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LETTERS TO THE EDITOR
Impartial and valuable
Mr. Olsen’s commentary about BITV warrants clarification.
Public Access Television differs from Public Television (PBS) and commercial television. I suggest that Mr. Olsen read the FCC guidelines for public access television, and review BITV rules and policies before making misleading statements.
Briefly, public access means first-come, first-served, non-discriminatory use of access production equipment and/or channels by local groups and individuals who meet minimal eligibility requirements. It is available to any resident of Bainbridge Island and surrounding communities. As long as the requirements are met, BITV will air their program on Comcast cable, channels 12 or 22.
There is no political season in access television. All member-submitted programming is treated similarly. BITV does not judge, preview or censor programs prior to airing. BITV does not charge for program airings. After a program airs once, BITV has discretion about subsequent airings. It is not BITV’s responsibility to balance member-submitted programming by creating alternative programs. Members decide what is relevant community programming by choosing the subject matter and submitting the programs.
B news, BITV’s weekly self-produced newscast sponsored and supported by individuals, organizations, and businesses, routinely shows both sides of issues as we did with Prop. 1 in the Oct. 24 newscast. The newscast is replayed daily on BITV and available online at bitv.org.
As members, Mr. Olsen and his wife, Mary Dombrowski, received many primetime hours for programs they have submitted. Mr. Olsen has first-hand knowledge that BITV does not charge for his program airtime, and we treat all members fairly while serving a larger community.
Executive Director, BITV
This vet isn’t ‘decorated’
The letter to the editor regarding Walt Washington (“Washington as auditor,” Oct. 25) referred to him as a “citation- and medal-winning” Vietnam veteran. In the voter pamphlet, he represented himself as a “decorated veteran.” In Kitsap County there are 40,000 veterans and a major active-duty contingent. To them it has a very specific meaning.
Decorations are just that...individual awards for service or acts of valor. They are “hung” on the recipient and made part of a permanent service record. To veterans, being “decorated” is not a matter of opinion, it is a fact. Including this in his resume, it was intended to appeal to that audience.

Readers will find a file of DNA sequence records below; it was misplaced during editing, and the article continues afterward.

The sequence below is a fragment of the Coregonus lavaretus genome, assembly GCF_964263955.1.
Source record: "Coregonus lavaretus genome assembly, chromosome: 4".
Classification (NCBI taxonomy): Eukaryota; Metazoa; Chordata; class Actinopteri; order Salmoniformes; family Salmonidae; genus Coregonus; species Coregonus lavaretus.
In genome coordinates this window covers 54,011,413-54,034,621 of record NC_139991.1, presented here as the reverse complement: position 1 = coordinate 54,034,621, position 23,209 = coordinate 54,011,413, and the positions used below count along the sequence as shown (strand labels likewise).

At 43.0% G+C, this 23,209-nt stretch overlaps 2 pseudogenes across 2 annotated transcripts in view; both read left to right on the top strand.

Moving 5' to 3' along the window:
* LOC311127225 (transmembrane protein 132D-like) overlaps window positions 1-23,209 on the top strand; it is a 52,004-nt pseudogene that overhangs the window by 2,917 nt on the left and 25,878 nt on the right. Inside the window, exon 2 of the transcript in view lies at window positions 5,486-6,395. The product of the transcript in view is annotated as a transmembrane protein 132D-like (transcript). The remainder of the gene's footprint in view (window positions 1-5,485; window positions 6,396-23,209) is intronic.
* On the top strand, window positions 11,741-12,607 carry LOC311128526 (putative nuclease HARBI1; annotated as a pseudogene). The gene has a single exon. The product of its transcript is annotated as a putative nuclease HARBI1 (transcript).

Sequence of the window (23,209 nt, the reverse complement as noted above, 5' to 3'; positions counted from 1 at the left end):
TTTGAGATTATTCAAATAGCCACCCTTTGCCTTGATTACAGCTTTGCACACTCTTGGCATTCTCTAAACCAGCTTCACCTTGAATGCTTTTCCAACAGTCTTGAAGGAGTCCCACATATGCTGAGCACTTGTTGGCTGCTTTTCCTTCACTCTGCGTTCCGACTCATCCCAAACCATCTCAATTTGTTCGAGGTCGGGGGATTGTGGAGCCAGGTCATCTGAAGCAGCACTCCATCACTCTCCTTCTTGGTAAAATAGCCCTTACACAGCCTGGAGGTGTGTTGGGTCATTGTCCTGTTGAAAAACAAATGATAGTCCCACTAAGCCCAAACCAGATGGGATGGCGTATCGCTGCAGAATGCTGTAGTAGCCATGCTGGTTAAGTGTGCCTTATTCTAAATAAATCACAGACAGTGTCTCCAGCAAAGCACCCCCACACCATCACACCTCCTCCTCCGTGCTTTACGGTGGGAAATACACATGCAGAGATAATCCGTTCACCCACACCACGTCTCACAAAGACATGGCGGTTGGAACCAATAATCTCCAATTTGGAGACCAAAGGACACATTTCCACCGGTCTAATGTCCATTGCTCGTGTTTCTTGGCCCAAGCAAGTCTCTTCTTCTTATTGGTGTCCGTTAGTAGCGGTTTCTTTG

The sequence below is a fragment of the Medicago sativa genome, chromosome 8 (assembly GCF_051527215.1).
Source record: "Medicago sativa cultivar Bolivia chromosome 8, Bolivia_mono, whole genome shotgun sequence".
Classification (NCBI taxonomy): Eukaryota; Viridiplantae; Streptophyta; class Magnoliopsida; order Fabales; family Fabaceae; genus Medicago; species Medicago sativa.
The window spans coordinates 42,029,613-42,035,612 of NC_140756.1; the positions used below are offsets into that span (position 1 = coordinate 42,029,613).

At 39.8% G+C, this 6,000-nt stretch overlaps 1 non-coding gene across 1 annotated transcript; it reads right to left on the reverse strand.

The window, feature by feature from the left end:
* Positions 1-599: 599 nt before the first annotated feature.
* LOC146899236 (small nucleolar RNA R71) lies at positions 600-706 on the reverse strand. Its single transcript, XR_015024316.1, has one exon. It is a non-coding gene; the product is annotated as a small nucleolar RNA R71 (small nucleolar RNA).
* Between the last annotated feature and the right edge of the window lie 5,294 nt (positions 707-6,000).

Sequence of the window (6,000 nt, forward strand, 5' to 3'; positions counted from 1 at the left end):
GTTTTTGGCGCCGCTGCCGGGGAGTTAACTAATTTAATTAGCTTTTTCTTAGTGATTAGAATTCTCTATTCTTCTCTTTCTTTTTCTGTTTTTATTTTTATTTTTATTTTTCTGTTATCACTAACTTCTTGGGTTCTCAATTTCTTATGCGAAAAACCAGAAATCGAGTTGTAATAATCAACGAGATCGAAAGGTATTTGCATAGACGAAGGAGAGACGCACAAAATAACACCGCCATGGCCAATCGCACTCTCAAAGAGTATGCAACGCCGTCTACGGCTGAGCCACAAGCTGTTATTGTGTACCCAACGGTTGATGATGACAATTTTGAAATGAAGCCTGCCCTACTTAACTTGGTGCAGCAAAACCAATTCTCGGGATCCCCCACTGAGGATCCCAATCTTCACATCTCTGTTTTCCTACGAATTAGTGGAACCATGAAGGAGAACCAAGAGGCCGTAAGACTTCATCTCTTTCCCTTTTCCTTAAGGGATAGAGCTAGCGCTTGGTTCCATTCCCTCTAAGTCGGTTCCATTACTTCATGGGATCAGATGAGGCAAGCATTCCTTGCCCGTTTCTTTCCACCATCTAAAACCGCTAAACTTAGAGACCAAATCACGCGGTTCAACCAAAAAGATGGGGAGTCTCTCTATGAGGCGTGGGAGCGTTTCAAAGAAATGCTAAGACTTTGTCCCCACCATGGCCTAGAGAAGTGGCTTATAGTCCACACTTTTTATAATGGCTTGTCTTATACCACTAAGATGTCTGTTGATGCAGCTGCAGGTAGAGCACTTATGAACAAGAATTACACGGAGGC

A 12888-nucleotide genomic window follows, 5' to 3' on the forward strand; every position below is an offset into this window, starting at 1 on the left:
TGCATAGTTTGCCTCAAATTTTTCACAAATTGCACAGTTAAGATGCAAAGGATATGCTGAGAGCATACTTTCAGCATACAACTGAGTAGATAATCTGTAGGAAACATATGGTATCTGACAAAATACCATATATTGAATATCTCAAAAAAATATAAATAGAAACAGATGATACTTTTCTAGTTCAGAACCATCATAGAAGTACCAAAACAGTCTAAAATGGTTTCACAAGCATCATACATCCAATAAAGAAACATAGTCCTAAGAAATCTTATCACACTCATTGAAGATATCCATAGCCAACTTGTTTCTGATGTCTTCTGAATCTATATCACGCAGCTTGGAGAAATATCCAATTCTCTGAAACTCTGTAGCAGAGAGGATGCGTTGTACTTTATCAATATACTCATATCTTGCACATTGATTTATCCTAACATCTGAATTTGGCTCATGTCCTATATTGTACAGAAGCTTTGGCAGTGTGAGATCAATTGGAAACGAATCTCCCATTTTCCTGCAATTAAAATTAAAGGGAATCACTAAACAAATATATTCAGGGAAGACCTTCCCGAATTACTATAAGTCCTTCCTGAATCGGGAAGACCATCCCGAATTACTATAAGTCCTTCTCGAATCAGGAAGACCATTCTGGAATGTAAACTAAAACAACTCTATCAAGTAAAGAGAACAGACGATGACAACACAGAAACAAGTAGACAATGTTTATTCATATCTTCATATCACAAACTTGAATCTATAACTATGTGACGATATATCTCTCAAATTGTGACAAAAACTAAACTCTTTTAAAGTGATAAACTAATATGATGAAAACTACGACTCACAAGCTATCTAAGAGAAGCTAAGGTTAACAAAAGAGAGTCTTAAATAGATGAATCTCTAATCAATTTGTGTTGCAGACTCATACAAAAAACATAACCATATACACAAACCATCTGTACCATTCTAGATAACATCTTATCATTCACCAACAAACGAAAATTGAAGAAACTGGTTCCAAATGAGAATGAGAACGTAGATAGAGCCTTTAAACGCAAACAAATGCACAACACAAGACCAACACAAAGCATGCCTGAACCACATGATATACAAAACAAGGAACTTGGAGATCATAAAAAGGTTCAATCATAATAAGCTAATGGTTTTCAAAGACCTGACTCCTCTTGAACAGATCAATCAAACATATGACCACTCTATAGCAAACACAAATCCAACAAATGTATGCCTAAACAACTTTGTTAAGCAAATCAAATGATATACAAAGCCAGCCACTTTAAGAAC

Questioned as to his qualifications for being a “decorated veteran,” he replied that he has “three meritorious masts.” I am not aware that he made claim to service in Vietnam. For those not acquainted with military decorations, nowhere in the list of authorized decorations is a “meritorious mast,” which is essentially a Letter of Appreciation that is not part of a permanent record.
Referring to himself as such based upon that misleads voters and trivializes the service of those who have served and are legitimately entitled to that description. Actions like this are offensive and should be an insult to the broader community who should be able to rely upon the representations of those seeking elected office.
If there is any question as to the facts, then a disclosure of “decorations” should be made to the readers so that the veracity of this statement can be determined by them and not by a newspaper, such as the Sun, that is acting in the capacity of a publicist.
This is an issue of honesty.To those of this community who have worn the uniform and served this country, the term ”decorated veteran” is not taken lightly.
Frederick J. Scheffler
Accusatory, plain wrong
The Review published Mary Dombrowski’s letter (“Danielson possess unique qualities,” Oct. 11) in favor of her chosen Kitsap County judicial candidate. Ms. Dombrowski is radically accusatory and woefully wrong when it comes to the Kitsap County Bar and our elected judiciary.
With a swipe of her pen, Ms. Dombrowski seems to accuse the entire Kitsap County judiciary of corruption. Of course, she does not use that word, but when she states and infers that the Kitsap County bench is beholden to or serves special interests, Dombrowski is really saying that all Kitsap County judges are corrupt. That’s quite a charge to make without citing one factual example or a grain of tangible proof.
Ms. Dombrowski then claims that a judicial candidate who finances her own campaign somehow becomes a servant of special interests.
Dombrowski’s attempt at logic is fatally flawed and left me dumbfounded. According to Ms. Dombrowski, the candidate who has “grass-roots support” and accepts campaign contributions is free of influence, but the candidate who self-finances her campaign is accused of being beholden to vested interests.